From this equation, it is seen that if an attempt is made to improve the balance between the currents I_{OUT1} and I_{OUT2}, the resistance value of the ballast resistors R_{BALLAST} becomes high, and even when the output voltage difference between the LDOs is large, R_{BALLAST} is high. When the resistance value is high, the voltage drop at the load point increases.

For example, if the deviation at 3.3 V and 1 A output is +1% for LDO1 and -1% for LDO2, the output voltage difference is 66 mV (2% of 3.3 V). If the load current of 2 A is to be divided into 1.2 A and 0.8 A currents, from the above equation, the ballast resistance will be 0.165 Ω.

The graph on the right indicates how the output currents from the LDOs are apportioned and supplied to the load. Up until a load current of 0.4 A, only current from LDO1 flows because the output voltage of LDO1 is higher. From about 0.4 A, the voltage drop due to the ballast resistors exceeds 66 mV (= 0.4 A × 0.165 Ω), and so the output voltages of LDO1 and LDO2 become the same at the VOUT points, so that current from LDO2 begins to flow. When at 2 A, the currents supplied are 1.2 A and 0.8 A, just as calculated.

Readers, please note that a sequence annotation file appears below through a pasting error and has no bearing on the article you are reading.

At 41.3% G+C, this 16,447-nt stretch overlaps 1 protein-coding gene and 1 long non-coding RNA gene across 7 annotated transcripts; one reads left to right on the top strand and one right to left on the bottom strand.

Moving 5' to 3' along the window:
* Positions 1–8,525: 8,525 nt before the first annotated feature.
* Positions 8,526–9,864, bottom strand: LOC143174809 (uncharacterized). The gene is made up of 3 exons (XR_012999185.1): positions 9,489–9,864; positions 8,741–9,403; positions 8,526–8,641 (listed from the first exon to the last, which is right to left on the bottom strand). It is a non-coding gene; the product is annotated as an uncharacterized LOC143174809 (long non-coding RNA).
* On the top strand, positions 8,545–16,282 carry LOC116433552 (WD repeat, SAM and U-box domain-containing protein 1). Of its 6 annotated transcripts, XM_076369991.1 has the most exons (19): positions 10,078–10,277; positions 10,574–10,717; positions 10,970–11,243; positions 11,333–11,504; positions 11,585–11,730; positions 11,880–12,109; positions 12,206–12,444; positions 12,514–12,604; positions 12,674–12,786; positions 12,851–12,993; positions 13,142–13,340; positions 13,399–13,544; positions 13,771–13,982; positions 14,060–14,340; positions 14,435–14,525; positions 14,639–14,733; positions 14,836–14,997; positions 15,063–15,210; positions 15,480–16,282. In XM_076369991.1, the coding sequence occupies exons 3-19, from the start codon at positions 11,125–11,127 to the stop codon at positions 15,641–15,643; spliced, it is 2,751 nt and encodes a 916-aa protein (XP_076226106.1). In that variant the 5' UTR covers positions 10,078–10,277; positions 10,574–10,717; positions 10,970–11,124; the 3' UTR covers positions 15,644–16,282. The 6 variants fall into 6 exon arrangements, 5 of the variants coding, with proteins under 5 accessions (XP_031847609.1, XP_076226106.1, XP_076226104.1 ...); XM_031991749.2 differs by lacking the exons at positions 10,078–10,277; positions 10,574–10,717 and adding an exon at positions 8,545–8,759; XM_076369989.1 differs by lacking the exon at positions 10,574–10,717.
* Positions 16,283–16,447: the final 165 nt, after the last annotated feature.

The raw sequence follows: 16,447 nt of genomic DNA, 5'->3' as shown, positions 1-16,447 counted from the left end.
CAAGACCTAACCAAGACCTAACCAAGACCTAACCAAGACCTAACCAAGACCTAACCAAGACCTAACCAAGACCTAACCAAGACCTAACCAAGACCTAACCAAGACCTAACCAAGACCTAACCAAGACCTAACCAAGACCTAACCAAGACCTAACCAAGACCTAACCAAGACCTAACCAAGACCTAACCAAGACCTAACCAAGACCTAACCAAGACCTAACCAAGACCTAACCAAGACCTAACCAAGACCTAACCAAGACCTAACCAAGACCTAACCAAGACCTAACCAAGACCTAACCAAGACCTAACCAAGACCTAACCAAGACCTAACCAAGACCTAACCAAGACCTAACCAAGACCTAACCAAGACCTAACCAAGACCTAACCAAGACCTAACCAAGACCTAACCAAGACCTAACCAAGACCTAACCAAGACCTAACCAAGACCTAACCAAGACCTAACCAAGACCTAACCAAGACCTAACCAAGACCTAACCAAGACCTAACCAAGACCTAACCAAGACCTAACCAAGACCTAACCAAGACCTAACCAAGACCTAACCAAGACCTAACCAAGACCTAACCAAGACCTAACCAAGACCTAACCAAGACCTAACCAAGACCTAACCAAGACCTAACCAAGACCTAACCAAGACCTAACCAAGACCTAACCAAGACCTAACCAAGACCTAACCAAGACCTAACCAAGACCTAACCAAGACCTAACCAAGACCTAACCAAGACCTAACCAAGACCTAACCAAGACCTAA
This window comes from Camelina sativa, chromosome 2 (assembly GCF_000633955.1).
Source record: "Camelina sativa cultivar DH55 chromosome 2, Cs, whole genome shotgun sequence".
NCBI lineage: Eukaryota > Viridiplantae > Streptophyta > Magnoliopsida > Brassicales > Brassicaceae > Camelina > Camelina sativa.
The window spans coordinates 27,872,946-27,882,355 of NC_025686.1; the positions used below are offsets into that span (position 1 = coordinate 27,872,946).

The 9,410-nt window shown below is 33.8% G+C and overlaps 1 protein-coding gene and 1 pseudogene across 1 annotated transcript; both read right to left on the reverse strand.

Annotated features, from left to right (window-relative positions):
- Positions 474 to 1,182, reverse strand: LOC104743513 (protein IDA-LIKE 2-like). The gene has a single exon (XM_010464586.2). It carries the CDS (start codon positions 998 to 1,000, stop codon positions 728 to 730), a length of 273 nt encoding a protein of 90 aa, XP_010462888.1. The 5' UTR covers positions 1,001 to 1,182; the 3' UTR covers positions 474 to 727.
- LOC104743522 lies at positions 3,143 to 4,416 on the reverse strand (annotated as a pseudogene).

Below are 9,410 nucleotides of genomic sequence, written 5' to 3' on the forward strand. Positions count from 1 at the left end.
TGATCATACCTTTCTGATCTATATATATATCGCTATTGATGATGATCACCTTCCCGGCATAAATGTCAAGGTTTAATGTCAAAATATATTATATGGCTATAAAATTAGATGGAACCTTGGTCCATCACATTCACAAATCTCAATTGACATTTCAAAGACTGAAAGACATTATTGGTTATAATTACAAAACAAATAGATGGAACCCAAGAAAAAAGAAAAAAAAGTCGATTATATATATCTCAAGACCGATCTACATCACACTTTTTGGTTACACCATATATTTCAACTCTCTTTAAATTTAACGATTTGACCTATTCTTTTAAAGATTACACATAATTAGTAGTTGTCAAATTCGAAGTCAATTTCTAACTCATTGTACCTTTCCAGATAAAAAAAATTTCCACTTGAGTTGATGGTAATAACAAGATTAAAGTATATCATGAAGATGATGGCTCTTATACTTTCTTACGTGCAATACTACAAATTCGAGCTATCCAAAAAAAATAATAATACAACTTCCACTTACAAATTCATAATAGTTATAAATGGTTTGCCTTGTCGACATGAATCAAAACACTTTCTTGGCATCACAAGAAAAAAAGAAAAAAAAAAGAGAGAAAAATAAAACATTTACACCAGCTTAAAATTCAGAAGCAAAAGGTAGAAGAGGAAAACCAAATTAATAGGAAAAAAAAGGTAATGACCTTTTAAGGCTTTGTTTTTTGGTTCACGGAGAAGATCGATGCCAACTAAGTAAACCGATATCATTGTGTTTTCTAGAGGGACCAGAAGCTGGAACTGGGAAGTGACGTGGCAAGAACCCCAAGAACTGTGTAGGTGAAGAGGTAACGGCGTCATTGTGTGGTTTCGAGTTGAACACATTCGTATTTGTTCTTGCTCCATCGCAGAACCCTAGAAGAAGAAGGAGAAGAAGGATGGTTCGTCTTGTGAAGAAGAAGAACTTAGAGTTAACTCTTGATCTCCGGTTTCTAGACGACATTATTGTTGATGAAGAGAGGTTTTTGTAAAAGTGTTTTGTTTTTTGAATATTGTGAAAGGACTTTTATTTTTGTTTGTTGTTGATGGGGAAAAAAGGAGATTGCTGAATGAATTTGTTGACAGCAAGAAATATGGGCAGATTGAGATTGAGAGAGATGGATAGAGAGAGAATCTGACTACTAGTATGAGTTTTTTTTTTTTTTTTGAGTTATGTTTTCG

The goal is to parallel-connect two LDOs each with a 1 A output to obtain a 2 A output, but using LDOs for which the maximum recommended output current is 1 A, when one of the LDOs has reached 1 A, the maximum output current for the system has been reached. Hence, referring to the graph, the maximum output current that can be supplied is only 1.6 A.

The graph shown next is a load regulation graph. As the load current increases, the voltage drops due to the ballast resistors grow larger. The voltage drops can be calculated using the following equation. For actual voltage drops, this voltage is added to the load regulation voltages of the LDOs themselves.

V_{DIFF}：Difference in output voltages of LDO1 and

LDO2

R_{BALLAST}：Ballast resistance

I_{LOAD}：Load current*

* Region in which output currents from both LDO1 and

LDO2 are flowing